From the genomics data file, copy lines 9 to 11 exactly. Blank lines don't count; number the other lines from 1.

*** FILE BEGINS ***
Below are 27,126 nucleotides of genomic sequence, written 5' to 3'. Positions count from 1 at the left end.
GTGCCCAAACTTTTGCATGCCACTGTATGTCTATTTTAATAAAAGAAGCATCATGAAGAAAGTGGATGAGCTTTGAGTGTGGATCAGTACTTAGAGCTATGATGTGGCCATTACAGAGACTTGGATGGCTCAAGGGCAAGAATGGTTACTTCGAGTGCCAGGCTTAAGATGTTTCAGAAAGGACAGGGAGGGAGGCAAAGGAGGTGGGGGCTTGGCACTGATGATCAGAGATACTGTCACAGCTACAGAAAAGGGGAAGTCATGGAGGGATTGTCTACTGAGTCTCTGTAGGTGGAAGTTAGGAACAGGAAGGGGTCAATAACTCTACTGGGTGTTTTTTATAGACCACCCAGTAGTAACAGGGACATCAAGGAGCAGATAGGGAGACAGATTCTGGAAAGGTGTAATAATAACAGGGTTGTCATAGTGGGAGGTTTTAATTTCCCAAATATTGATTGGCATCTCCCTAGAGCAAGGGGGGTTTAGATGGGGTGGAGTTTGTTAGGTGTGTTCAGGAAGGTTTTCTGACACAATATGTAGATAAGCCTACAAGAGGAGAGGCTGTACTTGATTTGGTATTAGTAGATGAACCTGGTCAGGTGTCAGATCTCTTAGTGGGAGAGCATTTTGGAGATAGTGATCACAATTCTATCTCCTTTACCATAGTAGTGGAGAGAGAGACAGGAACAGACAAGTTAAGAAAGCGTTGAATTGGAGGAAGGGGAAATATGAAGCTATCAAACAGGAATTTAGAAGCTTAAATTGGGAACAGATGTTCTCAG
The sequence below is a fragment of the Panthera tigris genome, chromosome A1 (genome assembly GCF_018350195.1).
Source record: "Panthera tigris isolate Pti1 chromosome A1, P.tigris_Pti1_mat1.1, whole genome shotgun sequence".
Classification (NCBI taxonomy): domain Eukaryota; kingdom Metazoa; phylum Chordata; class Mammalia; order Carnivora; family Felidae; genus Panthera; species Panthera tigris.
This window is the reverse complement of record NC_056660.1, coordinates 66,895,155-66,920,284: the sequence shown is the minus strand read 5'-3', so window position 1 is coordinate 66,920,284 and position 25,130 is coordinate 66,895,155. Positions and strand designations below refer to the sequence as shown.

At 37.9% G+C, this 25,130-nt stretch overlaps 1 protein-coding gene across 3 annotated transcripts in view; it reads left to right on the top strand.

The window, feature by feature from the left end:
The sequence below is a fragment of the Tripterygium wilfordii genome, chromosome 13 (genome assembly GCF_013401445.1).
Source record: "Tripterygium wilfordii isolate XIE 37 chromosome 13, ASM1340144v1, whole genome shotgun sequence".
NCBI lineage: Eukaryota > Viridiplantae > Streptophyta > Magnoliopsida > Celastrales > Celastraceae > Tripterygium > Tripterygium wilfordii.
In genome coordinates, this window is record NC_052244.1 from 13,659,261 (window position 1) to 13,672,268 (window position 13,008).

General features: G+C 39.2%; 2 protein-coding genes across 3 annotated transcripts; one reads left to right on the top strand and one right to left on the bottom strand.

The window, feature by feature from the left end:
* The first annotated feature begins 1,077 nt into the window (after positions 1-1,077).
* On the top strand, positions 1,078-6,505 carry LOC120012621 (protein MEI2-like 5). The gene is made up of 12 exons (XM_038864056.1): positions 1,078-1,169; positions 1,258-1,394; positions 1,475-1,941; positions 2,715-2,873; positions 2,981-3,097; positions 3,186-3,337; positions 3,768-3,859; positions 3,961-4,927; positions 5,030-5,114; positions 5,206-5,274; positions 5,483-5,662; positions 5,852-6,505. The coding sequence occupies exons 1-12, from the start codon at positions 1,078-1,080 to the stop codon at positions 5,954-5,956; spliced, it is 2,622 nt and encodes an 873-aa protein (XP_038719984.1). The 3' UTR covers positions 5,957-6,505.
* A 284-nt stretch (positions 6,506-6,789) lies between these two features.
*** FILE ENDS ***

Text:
The sequence below is a fragment of the Tripterygium wilfordii genome, chromosome 13 (genome assembly GCF_013401445.1).
Source record: "Tripterygium wilfordii isolate XIE 37 chromosome 13, ASM1340144v1, whole genome shotgun sequence".
NCBI lineage: Eukaryota > Viridiplantae > Streptophyta > Magnoliopsida > Celastrales > Celastraceae > Tripterygium > Tripterygium wilfordii.